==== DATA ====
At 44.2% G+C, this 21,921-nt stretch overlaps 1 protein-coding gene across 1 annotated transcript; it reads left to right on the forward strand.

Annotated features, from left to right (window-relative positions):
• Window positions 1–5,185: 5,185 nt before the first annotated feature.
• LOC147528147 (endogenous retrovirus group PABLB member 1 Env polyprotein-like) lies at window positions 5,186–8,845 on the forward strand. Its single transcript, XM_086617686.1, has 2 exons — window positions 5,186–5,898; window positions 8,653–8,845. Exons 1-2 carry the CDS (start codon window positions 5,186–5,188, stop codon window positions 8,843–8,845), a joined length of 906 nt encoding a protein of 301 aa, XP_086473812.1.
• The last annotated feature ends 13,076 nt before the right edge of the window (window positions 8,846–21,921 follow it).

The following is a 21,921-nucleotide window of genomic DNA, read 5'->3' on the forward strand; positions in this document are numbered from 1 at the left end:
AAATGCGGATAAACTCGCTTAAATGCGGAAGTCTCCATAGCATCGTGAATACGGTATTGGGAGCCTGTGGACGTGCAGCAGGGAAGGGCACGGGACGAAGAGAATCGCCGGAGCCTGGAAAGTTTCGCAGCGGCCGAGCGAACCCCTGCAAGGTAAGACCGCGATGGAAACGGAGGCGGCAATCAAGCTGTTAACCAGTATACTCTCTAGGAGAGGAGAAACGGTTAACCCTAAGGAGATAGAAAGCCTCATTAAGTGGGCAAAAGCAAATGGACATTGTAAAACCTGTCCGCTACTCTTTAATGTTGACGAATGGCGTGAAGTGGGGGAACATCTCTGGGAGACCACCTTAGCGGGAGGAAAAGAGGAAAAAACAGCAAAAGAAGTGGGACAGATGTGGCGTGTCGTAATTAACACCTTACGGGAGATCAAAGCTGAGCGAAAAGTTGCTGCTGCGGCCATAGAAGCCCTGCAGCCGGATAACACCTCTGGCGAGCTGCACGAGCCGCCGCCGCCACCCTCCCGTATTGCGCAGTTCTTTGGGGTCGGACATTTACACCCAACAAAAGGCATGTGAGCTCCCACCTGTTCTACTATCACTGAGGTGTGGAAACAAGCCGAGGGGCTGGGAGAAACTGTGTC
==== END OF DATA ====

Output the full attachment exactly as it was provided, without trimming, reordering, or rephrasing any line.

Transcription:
At 44.2% G+C, this 21,921-nt stretch overlaps 1 protein-coding gene across 1 annotated transcript; it reads left to right on the forward strand.

Annotated features, from left to right (window-relative positions):
• Window positions 1–5,185: 5,185 nt before the first annotated feature.
• LOC147528147 (endogenous retrovirus group PABLB member 1 Env polyprotein-like) lies at window positions 5,186–8,845 on the forward strand. Its single transcript, XM_086617686.1, has 2 exons — window positions 5,186–5,898; window positions 8,653–8,845. Exons 1-2 carry the CDS (start codon window positions 5,186–5,188, stop codon window positions 8,843–8,845), a joined length of 906 nt encoding a protein of 301 aa, XP_086473812.1.
• The last annotated feature ends 13,076 nt before the right edge of the window (window positions 8,846–21,921 follow it).

The following is a 21,921-nucleotide window of genomic DNA, read 5'->3' on the forward strand; positions in this document are numbered from 1 at the left end:
AAATGCGGATAAACTCGCTTAAATGCGGAAGTCTCCATAGCATCGTGAATACGGTATTGGGAGCCTGTGGACGTGCAGCAGGGAAGGGCACGGGACGAAGAGAATCGCCGGAGCCTGGAAAGTTTCGCAGCGGCCGAGCGAACCCCTGCAAGGTAAGACCGCGATGGAAACGGAGGCGGCAATCAAGCTGTTAACCAGTATACTCTCTAGGAGAGGAGAAACGGTTAACCCTAAGGAGATAGAAAGCCTCATTAAGTGGGCAAAAGCAAATGGACATTGTAAAACCTGTCCGCTACTCTTTAATGTTGACGAATGGCGTGAAGTGGGGGAACATCTCTGGGAGACCACCTTAGCGGGAGGAAAAGAGGAAAAAACAGCAAAAGAAGTGGGACAGATGTGGCGTGTCGTAATTAACACCTTACGGGAGATCAAAGCTGAGCGAAAAGTTGCTGCTGCGGCCATAGAAGCCCTGCAGCCGGATAACACCTCTGGCGAGCTGCACGAGCCGCCGCCGCCACCCTCCCGTATTGCGCAGTTCTTTGGGGTCGGACATTTACACCCAACAAAAGGCATGTGAGCTCCCACCTGTTCTACTATCACTGAGGTGTGGAAACAAGCCGAGGGGCTGGGAGAAACTGTGTC